A look at the terrorists’ attacks on New York, Washington, D.C., and Shanksville, PA, through the memories of young Lubin sophomore Jarid Raftery, who was 10 years old at the time.
September in Vermont is traditionally filled with stories of leaves changing colors and kids heading back to school. But on a bright September morning 10 years ago, the story for many young Vermonters was one of sadness, uncertainty and fear.
Eighty miles north in Richmond, then-10-year-old Jarid Raftery learned of the attacks when he found his mom in tears.
“My mom was sitting on the couch watching TV crying,” Jarid recalled to a reporter from his Burlington, Vermont, hometown TV station, WCAX. “And I was with my sister and her two friends and we were basically asking her, what’s wrong, what’s going on?”
For a little boy used to playing in the park behind his home in a setting fit for postcards, the attacks were scary, too.
“Especially here in Vermont, we all feel really safe, it’s a great environment, it’s a great place to grow up. So to see that happen even somewhere like 6 hours away, it was just scary for us, definitely scary,” Jarid said.
Jarid memories of the attacks on New York, Washington, D.C. and Shanksville, Pa., are like so many others who watched the horrors through young eyes.
The Rafterys stayed glued to the TV.
“We went and sat down and watched it with her and were just watching this catastrophe happen,” Jarid said.
Jarid’s mom, Ayeshah Raftery, was a flight attendant at the time. She’s from New York City and couldn’t keep the tragedy from her kids.
“A lot of parents were deciding whether to tell their children what was going on, but I needed to tell them what was going on because we had family there,” she explained.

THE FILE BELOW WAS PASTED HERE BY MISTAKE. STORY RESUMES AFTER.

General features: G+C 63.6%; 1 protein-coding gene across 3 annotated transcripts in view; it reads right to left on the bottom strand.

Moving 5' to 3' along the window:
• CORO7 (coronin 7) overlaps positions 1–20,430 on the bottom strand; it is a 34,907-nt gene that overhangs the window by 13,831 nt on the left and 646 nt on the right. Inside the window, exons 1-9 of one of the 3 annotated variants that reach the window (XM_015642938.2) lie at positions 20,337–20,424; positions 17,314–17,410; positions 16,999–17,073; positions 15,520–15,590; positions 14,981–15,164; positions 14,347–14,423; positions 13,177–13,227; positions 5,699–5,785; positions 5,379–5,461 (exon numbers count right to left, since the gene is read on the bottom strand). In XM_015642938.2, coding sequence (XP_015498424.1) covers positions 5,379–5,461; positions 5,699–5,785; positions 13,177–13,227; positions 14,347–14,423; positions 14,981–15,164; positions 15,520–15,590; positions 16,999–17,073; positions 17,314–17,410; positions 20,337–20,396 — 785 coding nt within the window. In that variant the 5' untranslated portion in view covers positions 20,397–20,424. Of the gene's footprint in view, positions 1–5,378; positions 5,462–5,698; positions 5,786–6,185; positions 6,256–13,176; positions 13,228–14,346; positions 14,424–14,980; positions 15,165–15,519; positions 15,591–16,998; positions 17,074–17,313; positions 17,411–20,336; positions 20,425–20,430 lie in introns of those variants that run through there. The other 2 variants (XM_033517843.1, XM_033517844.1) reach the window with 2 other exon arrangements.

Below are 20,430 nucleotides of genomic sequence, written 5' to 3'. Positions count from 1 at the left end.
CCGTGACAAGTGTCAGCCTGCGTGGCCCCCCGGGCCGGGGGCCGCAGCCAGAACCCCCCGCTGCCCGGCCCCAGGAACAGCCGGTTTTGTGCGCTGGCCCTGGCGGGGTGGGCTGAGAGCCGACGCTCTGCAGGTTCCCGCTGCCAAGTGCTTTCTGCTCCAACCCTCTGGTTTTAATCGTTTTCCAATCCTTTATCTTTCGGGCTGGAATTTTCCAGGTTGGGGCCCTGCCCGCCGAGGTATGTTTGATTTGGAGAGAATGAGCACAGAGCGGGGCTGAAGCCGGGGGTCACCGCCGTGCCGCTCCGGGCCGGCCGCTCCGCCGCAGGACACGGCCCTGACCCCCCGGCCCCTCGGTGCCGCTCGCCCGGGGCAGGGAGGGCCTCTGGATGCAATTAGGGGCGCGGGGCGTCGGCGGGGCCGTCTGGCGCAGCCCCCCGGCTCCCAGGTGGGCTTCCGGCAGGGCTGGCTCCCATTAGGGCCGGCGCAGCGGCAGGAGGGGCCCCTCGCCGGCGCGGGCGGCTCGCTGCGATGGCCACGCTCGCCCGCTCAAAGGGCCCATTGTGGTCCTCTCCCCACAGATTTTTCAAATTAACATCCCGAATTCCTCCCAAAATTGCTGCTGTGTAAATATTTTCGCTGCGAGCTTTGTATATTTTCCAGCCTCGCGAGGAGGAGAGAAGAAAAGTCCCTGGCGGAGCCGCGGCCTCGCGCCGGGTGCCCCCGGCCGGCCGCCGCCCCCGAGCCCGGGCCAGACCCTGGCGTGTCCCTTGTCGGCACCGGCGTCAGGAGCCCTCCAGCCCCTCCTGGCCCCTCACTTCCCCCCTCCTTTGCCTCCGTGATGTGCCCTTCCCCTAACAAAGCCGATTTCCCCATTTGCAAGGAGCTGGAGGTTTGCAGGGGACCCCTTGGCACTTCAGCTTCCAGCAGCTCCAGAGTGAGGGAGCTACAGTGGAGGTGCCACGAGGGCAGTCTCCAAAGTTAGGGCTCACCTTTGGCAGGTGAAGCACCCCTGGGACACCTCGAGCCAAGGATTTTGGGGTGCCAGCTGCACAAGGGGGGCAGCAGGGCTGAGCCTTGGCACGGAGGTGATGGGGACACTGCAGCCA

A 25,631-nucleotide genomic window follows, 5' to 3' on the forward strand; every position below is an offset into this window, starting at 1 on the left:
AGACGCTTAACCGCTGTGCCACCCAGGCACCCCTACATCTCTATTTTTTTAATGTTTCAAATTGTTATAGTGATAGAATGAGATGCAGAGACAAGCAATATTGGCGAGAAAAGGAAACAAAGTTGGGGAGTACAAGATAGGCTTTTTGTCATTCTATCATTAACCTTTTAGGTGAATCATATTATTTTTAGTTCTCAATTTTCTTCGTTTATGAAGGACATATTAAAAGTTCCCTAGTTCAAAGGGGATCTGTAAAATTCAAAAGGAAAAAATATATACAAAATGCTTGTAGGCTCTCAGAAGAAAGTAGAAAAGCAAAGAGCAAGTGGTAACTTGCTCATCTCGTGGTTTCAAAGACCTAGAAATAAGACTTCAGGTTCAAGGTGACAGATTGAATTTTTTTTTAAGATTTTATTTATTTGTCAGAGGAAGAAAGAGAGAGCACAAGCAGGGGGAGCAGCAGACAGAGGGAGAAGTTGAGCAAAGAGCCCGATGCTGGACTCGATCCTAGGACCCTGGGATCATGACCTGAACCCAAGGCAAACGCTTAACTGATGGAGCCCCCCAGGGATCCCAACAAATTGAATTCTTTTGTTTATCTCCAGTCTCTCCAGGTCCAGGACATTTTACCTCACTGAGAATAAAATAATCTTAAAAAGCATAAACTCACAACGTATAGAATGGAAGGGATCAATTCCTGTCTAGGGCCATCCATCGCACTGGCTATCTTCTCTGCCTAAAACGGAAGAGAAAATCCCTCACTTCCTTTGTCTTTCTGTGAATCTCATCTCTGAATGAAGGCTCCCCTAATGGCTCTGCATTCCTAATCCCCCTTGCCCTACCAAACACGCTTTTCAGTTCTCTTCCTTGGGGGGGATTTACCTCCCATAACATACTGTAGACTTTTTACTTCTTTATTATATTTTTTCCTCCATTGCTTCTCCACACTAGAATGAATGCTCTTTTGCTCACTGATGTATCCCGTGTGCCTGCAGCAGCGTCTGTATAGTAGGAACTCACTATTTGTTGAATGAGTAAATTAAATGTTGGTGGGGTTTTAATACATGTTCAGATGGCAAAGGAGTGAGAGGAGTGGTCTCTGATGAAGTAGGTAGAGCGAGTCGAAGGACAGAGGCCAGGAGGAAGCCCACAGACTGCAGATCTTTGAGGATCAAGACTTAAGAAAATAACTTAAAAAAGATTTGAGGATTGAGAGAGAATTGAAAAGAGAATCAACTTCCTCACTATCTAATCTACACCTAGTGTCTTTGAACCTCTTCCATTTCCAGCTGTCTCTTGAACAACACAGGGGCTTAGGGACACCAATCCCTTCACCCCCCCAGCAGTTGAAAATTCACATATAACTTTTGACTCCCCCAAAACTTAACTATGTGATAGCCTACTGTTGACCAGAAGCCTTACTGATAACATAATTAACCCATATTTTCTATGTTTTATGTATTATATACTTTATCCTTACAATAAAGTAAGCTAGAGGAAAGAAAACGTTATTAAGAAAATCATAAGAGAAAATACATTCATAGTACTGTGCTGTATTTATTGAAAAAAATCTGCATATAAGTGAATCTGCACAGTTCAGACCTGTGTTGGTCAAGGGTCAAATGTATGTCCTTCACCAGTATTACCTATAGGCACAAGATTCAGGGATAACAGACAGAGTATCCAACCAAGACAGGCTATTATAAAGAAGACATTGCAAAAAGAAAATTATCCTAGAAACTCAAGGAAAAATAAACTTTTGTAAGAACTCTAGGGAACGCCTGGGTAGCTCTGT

The Rafterys were spared– their family was OK. But a decade later Jarid still thinks of the thousands who died that morning.
“It was almost hard to believe that two of the tallest buildings that I have ever seen in my life don’t exist anymore and that all of those offices and people who worked there, were there every day and essentially spent their lives there are now dead or very injured or escaped by the skin of their neck, basically,” Raftery said.
Stories and images from 9/11 did not stop Jarid from leaving Vermont and heading to college in the city home to the largest terrorist attack the United States has ever seen.
“It looks unreal and you go there today and this is not what you see,” Jarid said.
Jarid is a sophomore at Pace University, a short distance from where the twin towers went down.
“I walk by it all the time and I always just see the gates and every time I look at that area, it just brings back instantly that memory,” he said.
He was at ground zero last spring when Osama Bin Laden, the man behind the Sept. 11 attacks was killed by U.S. forces.
“It was one of the most incredible experiences I have ever been through in my entire life,” Jarid said.
An experience that continues to shape the 20-year-old’s 9/11 story.
“This one man stood up on the gates of ground zero that said, I’m Muslim, don’t panic and led everyone in the crowd in singing the pledge of allegiance, saying the pledge of allegiance and singing that national anthem,” Jarid said.
Ten years later as the bright September skies return, Jarid knows the 9/11 memories he shares with other young people will not fade.
“It clicks for everyone, something inside of them definitely changes and shifts and it is something that as Americans we can all relate to and definitely bond over,” he said.